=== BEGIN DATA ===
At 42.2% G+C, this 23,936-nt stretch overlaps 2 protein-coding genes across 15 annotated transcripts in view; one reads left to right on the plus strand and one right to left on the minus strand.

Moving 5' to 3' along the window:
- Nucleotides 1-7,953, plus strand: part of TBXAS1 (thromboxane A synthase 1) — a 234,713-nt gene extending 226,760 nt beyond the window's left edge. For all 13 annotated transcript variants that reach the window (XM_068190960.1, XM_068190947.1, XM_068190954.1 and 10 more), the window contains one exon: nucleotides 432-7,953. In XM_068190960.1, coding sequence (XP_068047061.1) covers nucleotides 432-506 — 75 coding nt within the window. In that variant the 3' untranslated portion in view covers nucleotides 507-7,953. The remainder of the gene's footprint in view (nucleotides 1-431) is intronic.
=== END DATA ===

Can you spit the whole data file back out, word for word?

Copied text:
At 42.2% G+C, this 23,936-nt stretch overlaps 2 protein-coding genes across 15 annotated transcripts in view; one reads left to right on the plus strand and one right to left on the minus strand.

Moving 5' to 3' along the window:
- Nucleotides 1-7,953, plus strand: part of TBXAS1 (thromboxane A synthase 1) — a 234,713-nt gene extending 226,760 nt beyond the window's left edge. For all 13 annotated transcript variants that reach the window (XM_068190960.1, XM_068190947.1, XM_068190954.1 and 10 more), the window contains one exon: nucleotides 432-7,953. In XM_068190960.1, coding sequence (XP_068047061.1) covers nucleotides 432-506 — 75 coding nt within the window. In that variant the 3' untranslated portion in view covers nucleotides 507-7,953. The remainder of the gene's footprint in view (nucleotides 1-431) is intronic.